Explainer Technical

ECDSA signatures with node.js and Swift

In the process of de-risking some business model questions for Digamo, I went looking for an open source project that would allow us to generate and verify license keys. We’re not sure what our business model will be there, but understanding the technical costs of licensing is important to making decisions.

While this is a problem that has been solved, I didn’t find anything especially modern, well-maintained, or documented—and nothing in Swift or Node, which I’m using for everything right now.

Some research did suggest that asymmetric cryptography was the way to go, using a private key to sign a registration string, and a public key distributed with the app to verify the signature. This was also the approach used in the older projects that tried to solve this problem for Mac apps.

Still, I found precious little documentation or tutorials to walk me through the implementation. All the signing examples took place within the same context, rather than between client and server. Here’s an approach that appears to be working, using Node and a Swift Mac app.

Try the demo

Generate a signed message file here:

Download, build and run the macOS verification app here:

Once the app is running, you can double-click the signed message files from the Glitch app to automatically load them. File free to tamper with the content of the plaintext field by opening a file in your favorite text editor, then try to verify again. Tampering should cause the verification step to fail.

The public and private keys are included for your inspection and experimentation, as a “known-good” configuration. In your own projects you should use care to ensure your private key is not distributed.

Generate encryption keys

Per the instructions from IBM’s BlueECC project, here’s how you get started:

On macOS you can install OpenSSL using brew:

brew install openssl

Once you have installed OpenSSL, create your private key:

openssl ecparam -name prime256v1 -genkey -noout -out ec256priv.pem

Using the private key, create your public key:

openssl ec -in ec256priv.pem -pubout -out ec256pub.pem

It seems you want to use the prime256v1 curve—other algorithms have some cross-platform issues.

This will leave you with a private and public key. The private key goes on your server to generate signatures. The public key can be distributed with your app to verify those signatures.

Signing with Node.js

The npm module EC-Key will make it easy to load your key:

let ECKey = require("ec-key");

let pem = fs.readFileSync("./privatekey.pem");
let eccPrivateKey = new ECKey(pem, "pem")

Here my implementation gets a little clunky—there may be better ways to do this, but at least it seems pretty flexible. Create a JavaScript object with whatever keys and content you want:

var objectToSign = {}
objectToSign.message = message
let date = new Date().toJSON() = date

Convert that into a JSON string:

let outputString = JSON.stringify(objectToSign)

Then, create a signature from that string:

let signature = eccPrivateKey.createSign("SHA256").update(outputString).sign("base64")

And pack the plaintext string and signature into a second object:

let outputObject = {}
outputObject.plaintext = outputString
outputObject.signatureBase64 = signature

You can then convert the output to JSON and have the user download the file.

See the whole thing in action with this Glitch project.

Verification in Swift

Add the BlueECC package to your project. Install manually, or use the Swift Package Manager. In Xcode, choose File > Swift Packages > Add Package Dependency…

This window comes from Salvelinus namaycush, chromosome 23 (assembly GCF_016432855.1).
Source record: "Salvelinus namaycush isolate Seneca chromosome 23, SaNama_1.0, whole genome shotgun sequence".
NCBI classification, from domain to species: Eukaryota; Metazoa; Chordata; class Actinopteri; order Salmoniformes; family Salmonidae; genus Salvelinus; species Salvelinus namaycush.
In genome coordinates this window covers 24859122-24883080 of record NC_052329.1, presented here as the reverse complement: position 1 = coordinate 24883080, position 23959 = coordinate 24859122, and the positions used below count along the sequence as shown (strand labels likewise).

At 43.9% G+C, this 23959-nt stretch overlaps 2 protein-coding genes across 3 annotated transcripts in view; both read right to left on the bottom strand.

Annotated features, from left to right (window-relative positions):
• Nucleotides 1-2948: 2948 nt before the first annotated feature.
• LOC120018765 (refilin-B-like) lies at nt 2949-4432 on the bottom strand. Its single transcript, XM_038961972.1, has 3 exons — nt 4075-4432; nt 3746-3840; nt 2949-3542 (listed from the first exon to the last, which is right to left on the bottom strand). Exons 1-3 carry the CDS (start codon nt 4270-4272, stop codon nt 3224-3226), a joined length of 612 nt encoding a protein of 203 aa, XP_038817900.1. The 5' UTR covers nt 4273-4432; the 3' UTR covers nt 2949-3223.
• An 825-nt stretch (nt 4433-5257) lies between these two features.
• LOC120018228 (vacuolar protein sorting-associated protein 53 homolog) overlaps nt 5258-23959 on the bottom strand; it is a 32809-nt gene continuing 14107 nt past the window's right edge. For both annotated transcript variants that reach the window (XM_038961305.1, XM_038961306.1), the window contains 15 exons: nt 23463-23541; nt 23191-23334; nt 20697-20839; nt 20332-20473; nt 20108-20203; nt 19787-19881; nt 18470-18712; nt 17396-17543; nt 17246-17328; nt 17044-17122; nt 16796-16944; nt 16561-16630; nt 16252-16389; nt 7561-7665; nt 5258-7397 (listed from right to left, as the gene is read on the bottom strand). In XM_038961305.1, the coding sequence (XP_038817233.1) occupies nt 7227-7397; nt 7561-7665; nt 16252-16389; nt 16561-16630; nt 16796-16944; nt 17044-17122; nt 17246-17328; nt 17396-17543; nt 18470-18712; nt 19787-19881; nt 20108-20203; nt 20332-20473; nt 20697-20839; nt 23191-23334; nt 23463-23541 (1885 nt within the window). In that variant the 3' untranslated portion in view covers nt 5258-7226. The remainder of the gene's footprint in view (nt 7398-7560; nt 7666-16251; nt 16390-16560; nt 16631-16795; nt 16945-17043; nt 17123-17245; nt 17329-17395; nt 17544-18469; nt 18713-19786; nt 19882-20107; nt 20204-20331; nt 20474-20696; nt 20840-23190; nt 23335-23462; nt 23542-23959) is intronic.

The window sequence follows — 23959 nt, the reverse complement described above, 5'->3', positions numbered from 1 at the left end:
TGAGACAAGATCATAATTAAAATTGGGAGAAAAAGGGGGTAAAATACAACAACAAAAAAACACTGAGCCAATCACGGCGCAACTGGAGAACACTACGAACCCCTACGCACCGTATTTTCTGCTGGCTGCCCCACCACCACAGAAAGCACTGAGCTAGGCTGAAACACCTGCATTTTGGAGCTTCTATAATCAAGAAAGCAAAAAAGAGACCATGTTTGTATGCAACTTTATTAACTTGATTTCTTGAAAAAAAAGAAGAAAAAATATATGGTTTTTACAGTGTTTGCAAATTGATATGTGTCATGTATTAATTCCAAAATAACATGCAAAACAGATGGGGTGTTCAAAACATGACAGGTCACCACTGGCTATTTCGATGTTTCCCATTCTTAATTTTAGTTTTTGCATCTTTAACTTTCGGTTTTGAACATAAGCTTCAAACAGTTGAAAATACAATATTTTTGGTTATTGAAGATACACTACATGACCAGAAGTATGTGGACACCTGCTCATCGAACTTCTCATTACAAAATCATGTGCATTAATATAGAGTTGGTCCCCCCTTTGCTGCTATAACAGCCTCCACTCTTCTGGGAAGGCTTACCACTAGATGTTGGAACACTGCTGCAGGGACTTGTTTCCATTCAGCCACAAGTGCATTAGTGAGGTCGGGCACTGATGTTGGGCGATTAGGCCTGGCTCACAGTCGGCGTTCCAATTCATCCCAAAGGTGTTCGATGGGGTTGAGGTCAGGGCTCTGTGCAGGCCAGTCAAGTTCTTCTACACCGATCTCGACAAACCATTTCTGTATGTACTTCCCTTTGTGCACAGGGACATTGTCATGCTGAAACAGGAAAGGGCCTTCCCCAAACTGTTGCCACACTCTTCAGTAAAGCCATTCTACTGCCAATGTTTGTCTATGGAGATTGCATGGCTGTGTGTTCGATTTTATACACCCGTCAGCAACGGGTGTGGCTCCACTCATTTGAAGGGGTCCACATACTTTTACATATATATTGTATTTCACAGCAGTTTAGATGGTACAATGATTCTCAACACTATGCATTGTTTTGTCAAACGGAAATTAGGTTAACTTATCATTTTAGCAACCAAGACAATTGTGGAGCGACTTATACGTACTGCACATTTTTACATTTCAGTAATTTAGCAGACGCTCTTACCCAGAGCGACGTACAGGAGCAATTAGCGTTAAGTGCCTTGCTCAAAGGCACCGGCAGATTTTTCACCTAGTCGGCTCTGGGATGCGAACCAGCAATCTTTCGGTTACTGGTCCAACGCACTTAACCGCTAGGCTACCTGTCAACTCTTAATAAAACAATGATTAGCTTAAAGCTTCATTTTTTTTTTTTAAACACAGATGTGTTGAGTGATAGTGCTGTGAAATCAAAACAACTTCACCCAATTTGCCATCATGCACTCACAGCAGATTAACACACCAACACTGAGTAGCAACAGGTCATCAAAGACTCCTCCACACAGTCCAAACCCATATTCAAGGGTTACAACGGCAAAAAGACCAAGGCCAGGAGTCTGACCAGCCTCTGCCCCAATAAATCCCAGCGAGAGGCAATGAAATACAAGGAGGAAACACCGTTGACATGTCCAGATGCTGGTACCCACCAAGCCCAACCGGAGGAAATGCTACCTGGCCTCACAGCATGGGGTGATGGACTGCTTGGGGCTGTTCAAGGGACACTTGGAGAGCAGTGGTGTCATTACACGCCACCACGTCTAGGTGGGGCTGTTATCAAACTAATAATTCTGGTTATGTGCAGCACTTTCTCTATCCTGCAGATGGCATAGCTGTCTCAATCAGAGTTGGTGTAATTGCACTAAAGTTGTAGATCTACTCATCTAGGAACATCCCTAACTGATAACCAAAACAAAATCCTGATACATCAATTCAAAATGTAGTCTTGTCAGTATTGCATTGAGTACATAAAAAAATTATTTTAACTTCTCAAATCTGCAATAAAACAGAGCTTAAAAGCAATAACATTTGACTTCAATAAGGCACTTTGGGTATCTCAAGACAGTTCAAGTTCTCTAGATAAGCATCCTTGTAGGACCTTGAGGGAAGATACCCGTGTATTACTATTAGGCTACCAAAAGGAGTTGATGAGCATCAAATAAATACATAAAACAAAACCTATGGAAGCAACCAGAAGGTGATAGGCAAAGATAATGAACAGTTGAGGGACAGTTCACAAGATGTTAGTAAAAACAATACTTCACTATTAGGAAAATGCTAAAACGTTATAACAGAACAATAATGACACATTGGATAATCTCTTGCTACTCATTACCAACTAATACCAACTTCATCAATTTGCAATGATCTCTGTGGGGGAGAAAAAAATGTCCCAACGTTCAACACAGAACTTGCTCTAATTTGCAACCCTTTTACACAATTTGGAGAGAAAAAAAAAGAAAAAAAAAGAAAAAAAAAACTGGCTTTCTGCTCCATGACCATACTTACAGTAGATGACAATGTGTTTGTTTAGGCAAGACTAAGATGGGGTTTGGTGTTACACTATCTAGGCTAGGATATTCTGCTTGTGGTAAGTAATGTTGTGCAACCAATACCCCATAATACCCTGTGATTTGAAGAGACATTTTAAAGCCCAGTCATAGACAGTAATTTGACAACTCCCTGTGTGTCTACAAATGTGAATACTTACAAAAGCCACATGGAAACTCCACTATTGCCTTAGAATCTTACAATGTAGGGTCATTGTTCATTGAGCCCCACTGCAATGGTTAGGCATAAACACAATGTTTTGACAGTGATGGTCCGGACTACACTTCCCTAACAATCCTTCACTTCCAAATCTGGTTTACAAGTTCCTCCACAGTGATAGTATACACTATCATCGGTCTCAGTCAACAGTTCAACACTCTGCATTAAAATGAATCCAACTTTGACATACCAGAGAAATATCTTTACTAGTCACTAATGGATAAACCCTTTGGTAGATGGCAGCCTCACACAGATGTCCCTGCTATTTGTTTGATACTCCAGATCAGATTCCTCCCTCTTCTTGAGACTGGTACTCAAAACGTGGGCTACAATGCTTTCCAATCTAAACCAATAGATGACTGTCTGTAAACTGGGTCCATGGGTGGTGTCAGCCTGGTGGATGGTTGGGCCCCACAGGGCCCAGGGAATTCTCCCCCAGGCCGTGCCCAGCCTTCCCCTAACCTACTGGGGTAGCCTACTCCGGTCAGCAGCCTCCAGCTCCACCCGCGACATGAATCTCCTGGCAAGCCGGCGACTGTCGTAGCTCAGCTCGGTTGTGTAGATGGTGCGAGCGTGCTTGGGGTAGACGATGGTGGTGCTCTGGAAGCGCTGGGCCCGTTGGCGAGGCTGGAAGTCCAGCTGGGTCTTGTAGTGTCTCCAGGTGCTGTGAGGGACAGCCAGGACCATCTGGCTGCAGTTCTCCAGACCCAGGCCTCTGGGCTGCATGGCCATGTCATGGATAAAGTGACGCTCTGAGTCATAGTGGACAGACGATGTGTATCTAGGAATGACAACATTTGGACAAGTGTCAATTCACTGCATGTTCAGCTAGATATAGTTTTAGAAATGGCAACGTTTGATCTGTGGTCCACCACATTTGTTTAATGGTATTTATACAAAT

Search for “CryptorECC,” and pick “BlueECC.”

Add your public key file to your project, and import CryptorECC
to the file where you’re working. Then you can grab the public key like this:

let filepath = Bundle.main.path(forResource: "ec256pub", ofType: "pem")!

let keyString = try? String(contentsOfFile: filepath)

let publicKey = try ECPublicKey(key: keyString)

With the public key loaded from your bundle into memory, you can now verify a signature with it:

let signature = try ECSignature(asn1: Data(base64Encoded: signatureBase64)!)

(signatureBase64 is the output from createSign() above)

let verified = signature.verify(plaintext: plaintext, using: publicKey)

The constant verified will tell you if the plaintext and signature match.

Here’s a Mac app you can build and run to see this in action.


Is this a good approach? See anywhere it could work better? Drop me a line:

Explainer Technical

How to Ship a Software Project

I’ve spent the last 14 years building software, off and on. Over that period I’ve been on the hook for dozens of ship dates. Some I missed. Many I hit.

Through all those adventures, I’ve settled on a basic process I think anyone can use to get from deep-in-the-weeds to a triumphant ship. None of this is especially innovative. Plenty of people likely ship using some variation of this exact procedure. But I wanted to write it up in case it was useful.

1. Pick a ship date—but don’t get attached to it

Start by choosing a date on which it would be nice to have shipped your project. Any criteria is valid here. Business needs, deadlines imposed by programs to which you want to apply, even press strategy.

But don’t get too attached to this ship date. You have no idea if you can make it. At this point it’s an experimental constraint, which will guide the rest of your planning process.

2. Determine the minimally viable feature set your project needs for a successful ship

What does the audience of your project need to be better off than if you’d never shipped the project at all? What is the simplest feature set you can deliver to make an impact?

by Henrik Crisp

You’re reading this because, presumably, you would like to ship. So it’s essential you understand that you can’t immediately ship everything your mind imagines. You can’t ship perfection. Perfection and shipping hate one another, so you have to pick one. I suggest picking ship, but that’s up to you.